Boston University School of Public Health Receives $2.5 Million Grant to Improve Emergency Preparedness in Greater Boston
Contact: Lisa Ann Brown, 617-414-1401 | email@example.com
(Boston) – Boston University School of Public Health (BUSPH) has received a $2.5 million grant from the U.S. Department of Health and Human Services (HHS) to coordinate an effort to improve emergency and disaster response among public health and medical care providers throughout Boston and the metropolitan area.
The 11-month project will strengthen lines of communication and cooperation among hospitals, public health departments, long-term care facilities, ambulance services, and community health centers in a Greater Boston area that includes 2.2 million people and 62 cities and towns.
“We are working to build consistent communications and response protocols among public health offices, health care providers and other emergency responders,” said Harold Cox, associate dean of public health practice at BUSPH, who is responsible for coordinating the preparedness project. “In a localized emergency that might require patients to be evacuated from hospitals or nursing homes, for example, we need to know quickly which other facilities in the area have the capacity to accept and care for them,” said Cox. “We have a tradition in Massachusetts of thinking that each city and town should be responsible for its own health care and public health services. The modern-day threat of terrorism and the challenges of possible epidemics or weather-related emergencies require us to break out of that mold and work toward better integration of services,” he said.
The grant is awarded by HHS’s Office of the Assistant Secretary for Preparedness and Response (ASPR) and establishes a new regional collaboration known as the Partnership for Effective Emergency Response (PEER). The PEER project area includes three Massachusetts Department of Public Health (DPH) regions known as 4A, 4B, and 4C, which include Boston and a ring of Massachusetts communities roughly north to Wilmington, west to Marlboro, and south to Wrentham. (See end of release for complete list of participating cities, towns, and hospitals.)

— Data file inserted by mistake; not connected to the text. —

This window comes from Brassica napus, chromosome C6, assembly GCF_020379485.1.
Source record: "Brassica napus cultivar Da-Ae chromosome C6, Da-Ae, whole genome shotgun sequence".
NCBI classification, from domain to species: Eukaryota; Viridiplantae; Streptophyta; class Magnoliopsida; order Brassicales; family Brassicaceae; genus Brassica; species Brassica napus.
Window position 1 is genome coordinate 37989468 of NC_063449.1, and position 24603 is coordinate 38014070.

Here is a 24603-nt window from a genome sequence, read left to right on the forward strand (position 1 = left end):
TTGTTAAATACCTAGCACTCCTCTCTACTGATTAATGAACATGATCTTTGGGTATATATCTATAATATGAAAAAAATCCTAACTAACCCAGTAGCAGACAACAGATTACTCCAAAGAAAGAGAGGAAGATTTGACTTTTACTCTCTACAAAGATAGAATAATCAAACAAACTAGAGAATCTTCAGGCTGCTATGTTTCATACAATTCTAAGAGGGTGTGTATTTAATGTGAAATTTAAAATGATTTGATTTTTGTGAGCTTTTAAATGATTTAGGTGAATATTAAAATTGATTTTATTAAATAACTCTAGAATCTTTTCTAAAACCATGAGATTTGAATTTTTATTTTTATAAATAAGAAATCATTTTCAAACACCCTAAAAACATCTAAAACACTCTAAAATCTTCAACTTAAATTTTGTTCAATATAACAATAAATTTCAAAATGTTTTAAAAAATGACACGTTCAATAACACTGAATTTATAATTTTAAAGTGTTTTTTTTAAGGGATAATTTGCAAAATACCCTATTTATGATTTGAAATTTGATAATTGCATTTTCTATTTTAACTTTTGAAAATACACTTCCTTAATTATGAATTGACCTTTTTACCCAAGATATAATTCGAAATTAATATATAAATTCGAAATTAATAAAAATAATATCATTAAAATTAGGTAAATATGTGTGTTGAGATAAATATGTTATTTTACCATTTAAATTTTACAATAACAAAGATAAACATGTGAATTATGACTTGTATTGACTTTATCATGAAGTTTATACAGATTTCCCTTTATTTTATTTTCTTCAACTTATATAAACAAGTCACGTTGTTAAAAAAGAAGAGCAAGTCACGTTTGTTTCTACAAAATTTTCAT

“The strength of the grant application is a testament to the hard work of dozens of partner agencies,” said DPH Commissioner John Auerbach. “Now, all of the partners begin the hard and extremely important work of designing an emergency health and medical communication system that will enhance cooperation across geographic and professional boundaries. I applaud the hard work of all the people who made this grant a reality,” Auerbach added.
First and foremost, collaborators will work to create an efficient, timely, and reliable communications system. PEER will also bolster mutual aid agreements and deliver training. The project will conclude next summer with a culminating emergency response drill involving all participants.